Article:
Trolling speed is another consideration. Water is much colder in the late season, in the 40s or just above freezing in many locations. Consequently, trout are more lethargic and less willing to chase food over long distances. “Slower” is the operative word. Without the benefit of a boat-mounted speed indicator or electronics that indicate how fast a boat is moving, judging trolling speed is tricky. Many trolling enthusiasts use rod-tip action as an indicator. Generally speaking, the faster the trolling speed, the faster the tip will vibrate, bounce, or “work” in a back and forth motion. Others watch the shoreline for clues about how fast they’re moving. As a rule of thumb, late-season trolling speed should be comparable to a brisk walk — just fast enough to move the offering through the water. When in doubt, select a speed that feels or looks right depending upon rod action or the shoreline, and maintain it. Most anglers tend to troll too fast. If no strikes occur, slow down a tad. Experiment until you get it right.
Also important to keep in mind is that baitfish typically stay close to shore, usually within 50 to 60 feet or so, often much closer. This is where you should troll, because this is where the trout will be. One of the largest brown trout I ever caught, a football-shaped beauty tipping the scales at more than 6 pounds, was taken so close to shore I could have tossed a stone into the trees, and my throwing arm has never been great. On another occasion, I trolled along ledges that dropped into a favorite lake and hooked several rainbow trout measuring in pounds rather than inches. I was using a 9-foot fly rod and trolling flies, but the main point is that we were so close my rod tip was just a few feet from the ledge. There are exceptions, but typically during this time of year, the closer to shore and structure you work a fly, lure, or bait the greater your chances of success.
Besides staying close to shore, baitfish seldom travel or school in deep water during the late season. Typically they school in less than 20 feet of water. Whenever possible, troll parallel to the shoreline and navigate around points, and into coves and other likely locations. Navigate in a slow “S” pattern to swing and vary the speed of the offering and give it a more lifelike action and appearance.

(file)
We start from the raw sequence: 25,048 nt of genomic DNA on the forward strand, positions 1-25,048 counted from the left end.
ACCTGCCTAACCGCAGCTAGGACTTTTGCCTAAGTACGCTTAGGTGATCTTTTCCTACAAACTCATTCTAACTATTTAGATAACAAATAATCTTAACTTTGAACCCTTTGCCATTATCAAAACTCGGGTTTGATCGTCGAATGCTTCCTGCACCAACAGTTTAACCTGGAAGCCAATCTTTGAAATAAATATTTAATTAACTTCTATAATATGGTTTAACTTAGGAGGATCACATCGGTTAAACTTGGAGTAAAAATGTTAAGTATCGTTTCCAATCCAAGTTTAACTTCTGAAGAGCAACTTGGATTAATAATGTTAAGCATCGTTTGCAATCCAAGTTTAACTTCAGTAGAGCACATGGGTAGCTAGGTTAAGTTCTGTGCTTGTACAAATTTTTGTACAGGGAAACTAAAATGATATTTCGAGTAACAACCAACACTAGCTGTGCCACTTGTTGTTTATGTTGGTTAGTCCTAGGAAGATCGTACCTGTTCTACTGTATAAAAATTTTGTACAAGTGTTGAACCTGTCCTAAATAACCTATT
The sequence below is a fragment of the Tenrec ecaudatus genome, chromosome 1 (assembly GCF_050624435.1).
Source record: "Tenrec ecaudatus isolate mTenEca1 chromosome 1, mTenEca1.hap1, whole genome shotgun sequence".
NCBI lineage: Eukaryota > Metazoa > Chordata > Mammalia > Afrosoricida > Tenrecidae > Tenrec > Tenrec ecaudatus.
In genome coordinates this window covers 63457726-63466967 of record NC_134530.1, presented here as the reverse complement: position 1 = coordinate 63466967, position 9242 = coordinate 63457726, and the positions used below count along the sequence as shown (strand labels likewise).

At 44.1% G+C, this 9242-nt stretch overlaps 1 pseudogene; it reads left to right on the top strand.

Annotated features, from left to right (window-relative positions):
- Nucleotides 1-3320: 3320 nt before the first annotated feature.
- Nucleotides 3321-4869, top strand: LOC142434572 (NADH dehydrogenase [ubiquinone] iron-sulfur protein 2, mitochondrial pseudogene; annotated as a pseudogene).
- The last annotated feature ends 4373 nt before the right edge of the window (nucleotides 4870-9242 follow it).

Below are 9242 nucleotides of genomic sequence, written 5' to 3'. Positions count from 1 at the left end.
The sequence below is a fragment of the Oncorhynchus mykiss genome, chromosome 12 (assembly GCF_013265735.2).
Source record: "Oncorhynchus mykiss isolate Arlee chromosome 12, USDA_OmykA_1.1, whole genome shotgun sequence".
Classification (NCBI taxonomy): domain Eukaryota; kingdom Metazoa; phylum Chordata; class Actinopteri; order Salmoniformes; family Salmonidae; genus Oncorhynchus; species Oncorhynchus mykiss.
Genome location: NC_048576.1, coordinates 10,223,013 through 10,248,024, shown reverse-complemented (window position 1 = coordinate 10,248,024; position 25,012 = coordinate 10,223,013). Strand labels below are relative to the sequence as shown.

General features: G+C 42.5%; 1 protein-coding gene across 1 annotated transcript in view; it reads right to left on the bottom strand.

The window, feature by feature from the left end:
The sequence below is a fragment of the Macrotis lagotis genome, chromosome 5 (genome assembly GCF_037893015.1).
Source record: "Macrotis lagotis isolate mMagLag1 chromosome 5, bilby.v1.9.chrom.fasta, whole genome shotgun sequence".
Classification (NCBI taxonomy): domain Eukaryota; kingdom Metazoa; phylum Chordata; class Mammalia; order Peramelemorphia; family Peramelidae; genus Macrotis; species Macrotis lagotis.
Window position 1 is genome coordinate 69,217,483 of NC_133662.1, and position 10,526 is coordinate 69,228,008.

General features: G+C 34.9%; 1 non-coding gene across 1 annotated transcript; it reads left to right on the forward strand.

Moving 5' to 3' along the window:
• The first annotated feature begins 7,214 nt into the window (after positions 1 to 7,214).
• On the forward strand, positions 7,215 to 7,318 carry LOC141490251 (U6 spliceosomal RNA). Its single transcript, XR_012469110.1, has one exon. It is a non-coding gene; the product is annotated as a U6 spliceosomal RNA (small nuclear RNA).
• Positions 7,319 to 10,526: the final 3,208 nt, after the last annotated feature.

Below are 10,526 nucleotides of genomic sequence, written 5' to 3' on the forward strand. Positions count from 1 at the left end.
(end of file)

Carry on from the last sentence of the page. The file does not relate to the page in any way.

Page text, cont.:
Unless planner boards are used, stagger your lines when trolling. In some jurisdictions, fishing with more than one line is illegal. If that’s the case in your location, troll directly off the stern with 30 to 40 feet of line. But if you are allowed to fish more than one line or when you’ve got several anglers trolling together, work one line on the shore side of the boat 50 feet back, a second line on the outside at 60 or 70 feet, and a third off the stern at 25 to 35 feet in the boat’s wake. This setup greatly reduces the chances of tangling, especially when navigating around points and in other tight situations. Staggering lines in this way also leaves plenty of room to play fish once they’re hooked.
Finally, unless you are a purist fishing strictly flies, lures, or bait, start the day off fishing different types of offerings at the same time — for example, try a fly on one line, a flashy wobbling spoon on another, and perhaps bait or a deep riding lure on a third. This will put offerings at different levels increasing your chances of locating fish and identifying the right level to troll. One type of offering may also produce more action than the others and clearly indicate which type you should use.
One reason trolling is so enjoyable this time of year is that much of the action is close to the surface, or at least in relatively shallow water as compared to the summer and early-fall angling periods. This means downriggers, lead-core lines, and other gear used to get to deepwater bastions aren’t required to achieve late-season success.
For spinning equipment, any medium-action rod will do nicely when trolling lures or bait. Reels should be loaded with 6- to 10-pound test line with a snap swivel on the end to allow natural movement through the water. For trolling flies, fly rods from 8 1/2 to 9 feet designed for 6, 7, or 8-weight lines are good choices. Fly reels should be loaded with plenty of backing, with sink-tip or full-sinking lines and extra-long (20- to 25-feet) leaders made of 6- to 8-pound test monofilament. Leaders of this length provide a greater break between the fly line and fly and help the fly ride better through the water. In all cases, reels should have a smooth, reliable drag and set; they ensure that line won’t release when trolling, but are light enough to allow a fish to run during a strike.